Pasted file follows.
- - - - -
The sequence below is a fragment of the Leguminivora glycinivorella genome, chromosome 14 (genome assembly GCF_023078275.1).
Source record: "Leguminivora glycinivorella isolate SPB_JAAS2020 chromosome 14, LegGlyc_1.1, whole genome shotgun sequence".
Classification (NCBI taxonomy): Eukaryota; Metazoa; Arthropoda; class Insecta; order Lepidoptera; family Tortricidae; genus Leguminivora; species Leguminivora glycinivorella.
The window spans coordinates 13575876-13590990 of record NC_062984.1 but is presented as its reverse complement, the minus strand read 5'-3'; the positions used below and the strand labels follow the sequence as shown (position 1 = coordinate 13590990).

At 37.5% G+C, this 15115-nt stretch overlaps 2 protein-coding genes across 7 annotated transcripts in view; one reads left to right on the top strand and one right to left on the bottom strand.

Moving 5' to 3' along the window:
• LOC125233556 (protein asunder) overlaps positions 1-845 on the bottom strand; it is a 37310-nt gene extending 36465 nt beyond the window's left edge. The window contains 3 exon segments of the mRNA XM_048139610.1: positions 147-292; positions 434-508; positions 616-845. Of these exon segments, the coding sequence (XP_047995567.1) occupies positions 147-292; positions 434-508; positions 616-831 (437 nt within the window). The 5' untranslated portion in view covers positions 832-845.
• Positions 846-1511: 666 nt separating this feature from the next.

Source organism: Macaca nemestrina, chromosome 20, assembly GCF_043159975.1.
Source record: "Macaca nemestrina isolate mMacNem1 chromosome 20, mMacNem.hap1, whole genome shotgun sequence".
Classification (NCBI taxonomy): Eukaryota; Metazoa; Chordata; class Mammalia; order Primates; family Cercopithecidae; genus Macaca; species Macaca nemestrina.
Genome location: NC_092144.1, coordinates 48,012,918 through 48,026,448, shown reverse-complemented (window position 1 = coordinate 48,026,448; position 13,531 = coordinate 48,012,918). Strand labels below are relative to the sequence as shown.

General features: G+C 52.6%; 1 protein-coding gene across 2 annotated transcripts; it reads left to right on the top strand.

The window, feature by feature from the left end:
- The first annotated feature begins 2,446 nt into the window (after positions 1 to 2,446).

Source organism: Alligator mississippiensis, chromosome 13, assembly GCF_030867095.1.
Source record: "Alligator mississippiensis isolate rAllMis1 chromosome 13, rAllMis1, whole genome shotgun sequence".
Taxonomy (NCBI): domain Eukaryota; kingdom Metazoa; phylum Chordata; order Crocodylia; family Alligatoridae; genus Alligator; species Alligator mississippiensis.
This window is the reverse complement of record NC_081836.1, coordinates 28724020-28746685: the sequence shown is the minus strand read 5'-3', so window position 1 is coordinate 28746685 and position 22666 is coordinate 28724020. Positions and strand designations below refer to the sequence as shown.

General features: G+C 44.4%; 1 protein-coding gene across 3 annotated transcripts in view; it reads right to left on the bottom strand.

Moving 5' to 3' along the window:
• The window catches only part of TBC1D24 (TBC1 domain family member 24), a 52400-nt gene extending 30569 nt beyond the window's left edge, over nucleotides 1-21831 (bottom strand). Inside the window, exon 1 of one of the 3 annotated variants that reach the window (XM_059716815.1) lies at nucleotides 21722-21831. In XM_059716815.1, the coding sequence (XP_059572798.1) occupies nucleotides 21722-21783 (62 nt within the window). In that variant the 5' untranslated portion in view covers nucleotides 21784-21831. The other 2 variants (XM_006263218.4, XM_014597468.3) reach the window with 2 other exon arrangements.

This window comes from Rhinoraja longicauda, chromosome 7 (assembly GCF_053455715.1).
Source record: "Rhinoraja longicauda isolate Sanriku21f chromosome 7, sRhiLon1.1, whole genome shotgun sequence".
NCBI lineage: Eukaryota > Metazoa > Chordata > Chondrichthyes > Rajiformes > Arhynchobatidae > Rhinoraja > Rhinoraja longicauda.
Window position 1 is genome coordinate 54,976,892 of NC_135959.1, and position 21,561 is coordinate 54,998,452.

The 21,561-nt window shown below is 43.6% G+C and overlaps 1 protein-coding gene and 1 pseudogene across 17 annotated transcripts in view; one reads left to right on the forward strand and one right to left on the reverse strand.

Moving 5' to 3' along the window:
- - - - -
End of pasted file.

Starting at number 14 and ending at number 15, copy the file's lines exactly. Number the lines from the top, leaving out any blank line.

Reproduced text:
The window, feature by feature from the left end:
- The first annotated feature begins 2,446 nt into the window (after positions 1 to 2,446).